Polymers consist of large molecules that form a chain of single molecular units (monomers) derived from hydrocarbons. Polymers with more than one monomer type are called copolymers. Used in food packaging, building materials, 3D printing, toys, automotive parts, storage containers, and hundreds more consumer and industrial items, polymers are typically heated to a melting point and molded or extruded to a functional unit.
The basic structural properties of polymers play a major role in determining their physical properties and function, even when they are made up of the same monomers. An important microstructural feature of a polymer is its architecture and shape, which relates to the way branch points lead to molecules composed of a main chain with one or more substituent side chains or branches. A polymer’s architecture affects many of its physical properties such as solution viscosity, melt viscosity, solubility, glass transition temperature and the size of individual polymer coils in solution. The physical properties of a polymer strongly depend on its length of the polymer chain, which is the degree of polymerization, or simply the number of monomers incorporated into the chain, which can be expressed in terms of molecular weight.
Another factor that determines a polymer’s physical properties is its morphology, that is the alignment of the polymer chains. These chains fold together, and form ordered regions (plates), which are composed of larger spherical semicrystalline regions inside non-branched linear polymers called spherulites. Their formation is associated with crystallization of polymers as they cool from melting, mechanical stretching or solvent evaporation. As they solidify, polymers may retain their disordered amorphous structure, crystallize completely, or a fraction of molecules may align while the rest remain disordered to become semicrystalline. This affects optical, mechanical, thermal and chemical properties of the polymer, which can be measured as the degree of crystallization. Understanding this value is critical in the development, production and quality control of the polymer and any finished product.
Two of the most commonly used polymers are the thermoplastics polyethylene (PE) and polypropylene (PP).
While many kinds of polyethylene are known, most are from the chemical formula (C2H4)n. PE is usually a mixture of similar polymers of ethylene (H2C=CH2) with various values of n. In addition to being a thermoplastic, polyethylene can become a thermoset plastic when modified (such as cross-linked polyethylene). PE is found across a range of densities that determine its usage.
High-density polyethylene (HDPE) has many applications, from 3D printer filament to piping for gas, fluids or slurries. Low-density polyethylene (LDPE) is chemically stable at room temperatures and therefore widely used for manufacturing various containers, bottles, tubing, plastic parts for computer components, and various molded laboratory equipment. Polyethylene terephthalate (PET) is used in clothing (polyester), containers for food and liquids, and in engineering resins. It is one of the most commonly recycled materials.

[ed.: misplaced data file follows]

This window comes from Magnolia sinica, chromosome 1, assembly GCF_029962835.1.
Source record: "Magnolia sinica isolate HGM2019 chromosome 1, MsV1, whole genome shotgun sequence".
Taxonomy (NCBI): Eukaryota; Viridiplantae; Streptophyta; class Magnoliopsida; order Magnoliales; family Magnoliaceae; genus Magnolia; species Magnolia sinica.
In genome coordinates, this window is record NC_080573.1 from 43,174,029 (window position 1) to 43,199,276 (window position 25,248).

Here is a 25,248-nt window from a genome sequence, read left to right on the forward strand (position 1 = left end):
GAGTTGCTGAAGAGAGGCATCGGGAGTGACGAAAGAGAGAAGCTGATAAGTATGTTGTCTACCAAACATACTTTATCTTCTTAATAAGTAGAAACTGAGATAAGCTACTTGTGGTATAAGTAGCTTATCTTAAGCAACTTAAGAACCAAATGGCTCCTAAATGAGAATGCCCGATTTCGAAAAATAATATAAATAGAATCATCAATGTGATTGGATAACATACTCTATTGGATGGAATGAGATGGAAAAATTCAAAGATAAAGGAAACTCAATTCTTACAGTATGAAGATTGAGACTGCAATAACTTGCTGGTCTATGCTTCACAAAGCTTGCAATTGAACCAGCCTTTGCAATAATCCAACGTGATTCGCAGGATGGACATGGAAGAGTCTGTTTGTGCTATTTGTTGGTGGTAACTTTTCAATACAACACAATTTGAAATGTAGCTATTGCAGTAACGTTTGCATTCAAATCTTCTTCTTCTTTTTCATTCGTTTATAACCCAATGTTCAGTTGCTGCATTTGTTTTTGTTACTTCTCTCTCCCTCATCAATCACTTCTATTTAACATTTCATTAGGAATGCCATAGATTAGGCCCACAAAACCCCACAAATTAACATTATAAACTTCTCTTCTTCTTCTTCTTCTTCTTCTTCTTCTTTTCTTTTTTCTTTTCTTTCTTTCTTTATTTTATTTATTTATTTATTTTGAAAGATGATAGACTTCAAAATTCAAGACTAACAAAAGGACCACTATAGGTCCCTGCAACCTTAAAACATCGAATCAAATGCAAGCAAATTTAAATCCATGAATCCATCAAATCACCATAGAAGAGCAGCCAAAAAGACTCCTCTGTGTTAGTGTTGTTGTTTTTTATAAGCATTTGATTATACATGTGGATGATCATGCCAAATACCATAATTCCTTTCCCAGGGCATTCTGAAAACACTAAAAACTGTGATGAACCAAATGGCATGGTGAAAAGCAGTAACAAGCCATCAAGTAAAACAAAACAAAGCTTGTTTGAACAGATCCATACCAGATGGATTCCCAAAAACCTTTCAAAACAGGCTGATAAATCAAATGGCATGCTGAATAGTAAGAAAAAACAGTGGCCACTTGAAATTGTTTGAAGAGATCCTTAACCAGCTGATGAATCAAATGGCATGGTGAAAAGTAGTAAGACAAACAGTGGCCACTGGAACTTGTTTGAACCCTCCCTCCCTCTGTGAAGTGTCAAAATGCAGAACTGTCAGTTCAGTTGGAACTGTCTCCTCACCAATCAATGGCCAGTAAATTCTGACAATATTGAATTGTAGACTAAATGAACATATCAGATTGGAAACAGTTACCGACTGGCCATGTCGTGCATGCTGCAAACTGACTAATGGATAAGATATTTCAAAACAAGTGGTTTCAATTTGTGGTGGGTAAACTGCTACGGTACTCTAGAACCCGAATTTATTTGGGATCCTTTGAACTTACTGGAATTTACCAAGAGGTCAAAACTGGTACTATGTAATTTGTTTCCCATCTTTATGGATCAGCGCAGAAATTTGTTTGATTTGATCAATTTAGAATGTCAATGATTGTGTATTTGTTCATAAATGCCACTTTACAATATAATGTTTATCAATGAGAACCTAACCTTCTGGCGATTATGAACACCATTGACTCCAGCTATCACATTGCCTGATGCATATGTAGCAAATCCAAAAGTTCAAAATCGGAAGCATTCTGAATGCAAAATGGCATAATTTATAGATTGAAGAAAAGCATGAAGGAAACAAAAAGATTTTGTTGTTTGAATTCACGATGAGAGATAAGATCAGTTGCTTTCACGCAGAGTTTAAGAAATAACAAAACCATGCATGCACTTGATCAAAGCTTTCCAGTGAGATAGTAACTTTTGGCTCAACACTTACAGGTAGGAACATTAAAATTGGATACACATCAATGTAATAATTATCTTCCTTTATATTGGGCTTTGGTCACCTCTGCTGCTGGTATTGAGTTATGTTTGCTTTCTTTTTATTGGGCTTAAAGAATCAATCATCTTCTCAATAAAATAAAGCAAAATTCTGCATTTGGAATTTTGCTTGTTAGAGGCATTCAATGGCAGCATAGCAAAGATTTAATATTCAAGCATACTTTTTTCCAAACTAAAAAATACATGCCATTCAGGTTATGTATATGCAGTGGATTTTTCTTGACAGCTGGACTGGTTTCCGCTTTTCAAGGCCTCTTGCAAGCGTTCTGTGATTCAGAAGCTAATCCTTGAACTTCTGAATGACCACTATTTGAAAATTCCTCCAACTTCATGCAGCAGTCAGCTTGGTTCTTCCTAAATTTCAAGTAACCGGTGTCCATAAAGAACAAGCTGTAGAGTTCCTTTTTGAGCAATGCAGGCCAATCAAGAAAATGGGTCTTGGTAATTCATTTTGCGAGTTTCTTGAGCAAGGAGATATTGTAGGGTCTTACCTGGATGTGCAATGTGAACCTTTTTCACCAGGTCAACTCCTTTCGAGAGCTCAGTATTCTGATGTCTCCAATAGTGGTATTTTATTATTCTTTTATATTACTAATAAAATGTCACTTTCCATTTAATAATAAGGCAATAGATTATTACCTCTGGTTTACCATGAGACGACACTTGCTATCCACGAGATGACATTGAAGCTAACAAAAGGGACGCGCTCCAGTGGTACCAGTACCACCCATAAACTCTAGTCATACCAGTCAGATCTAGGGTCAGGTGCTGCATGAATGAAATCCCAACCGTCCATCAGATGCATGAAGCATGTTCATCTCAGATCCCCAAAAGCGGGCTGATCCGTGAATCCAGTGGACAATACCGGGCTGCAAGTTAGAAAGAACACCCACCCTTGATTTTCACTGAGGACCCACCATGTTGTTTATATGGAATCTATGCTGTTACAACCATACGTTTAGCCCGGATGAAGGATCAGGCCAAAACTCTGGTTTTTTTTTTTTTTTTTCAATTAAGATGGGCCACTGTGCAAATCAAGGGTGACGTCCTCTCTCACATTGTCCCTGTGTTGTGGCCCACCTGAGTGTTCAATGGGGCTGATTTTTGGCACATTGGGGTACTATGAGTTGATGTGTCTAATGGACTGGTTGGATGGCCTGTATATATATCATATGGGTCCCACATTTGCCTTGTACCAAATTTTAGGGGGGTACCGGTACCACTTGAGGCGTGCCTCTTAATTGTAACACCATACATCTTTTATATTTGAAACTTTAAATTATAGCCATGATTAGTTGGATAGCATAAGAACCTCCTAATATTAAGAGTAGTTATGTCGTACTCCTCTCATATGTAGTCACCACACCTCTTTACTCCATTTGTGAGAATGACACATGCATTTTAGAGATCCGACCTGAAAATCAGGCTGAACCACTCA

Polypropylene is produced via chain-growth polymerization from the monomer propylene. It belongs to the group of polyolefins and is partially crystalline and non-polar. Its properties are similar to polyethylene, but it is slightly harder and more heat resistant. Many plastic items for medical or laboratory use are made from polypropylene because it can withstand the heat in an autoclave and is commercially found in “dishwasher safe” food containers. Because it is also highly resistant to fatigue, you will find it on many hinged materials. A commodity plastic with the lowest density, PP is the second most produced polymer after PE. Resistant to fat and organic solvents, it is frequently used in food packaging and storage containers. PP can be transparent, translucent or colored. Most commercial polypropylene is isotactic and has an intermediate level of crystallinity between that of low-density polyethylene (LDPE) and high-density polyethylene (HDPE).
The laboratory analytical technique X-ray diffraction (XRD) uses a beam of incident X-rays to diffract into a material in order to characterize its molecular ordering and is a gold-standard indicator of polymer crystallization. X-ray diffraction application specialists at Thermo Fisher Scientific used a benchtop X-ray diffractometer to analyze sheet samples of polyethylene and polypropylene to demonstrate the varying degree of crystallinity (D) between PE and PP samples.
Using an organic XRD database, specialists were able to determine both the type and the crystallinity of polymer materials. The values ranged from high (PE 1) and low (PE 2) density PE and isotactic (α-) PP. In less than 10 minutes it is possible to determine the quality of polymer materials in research labs, as well as during the production process, enabling manufacturers to reduce the cost and improve the quality of polymer products.
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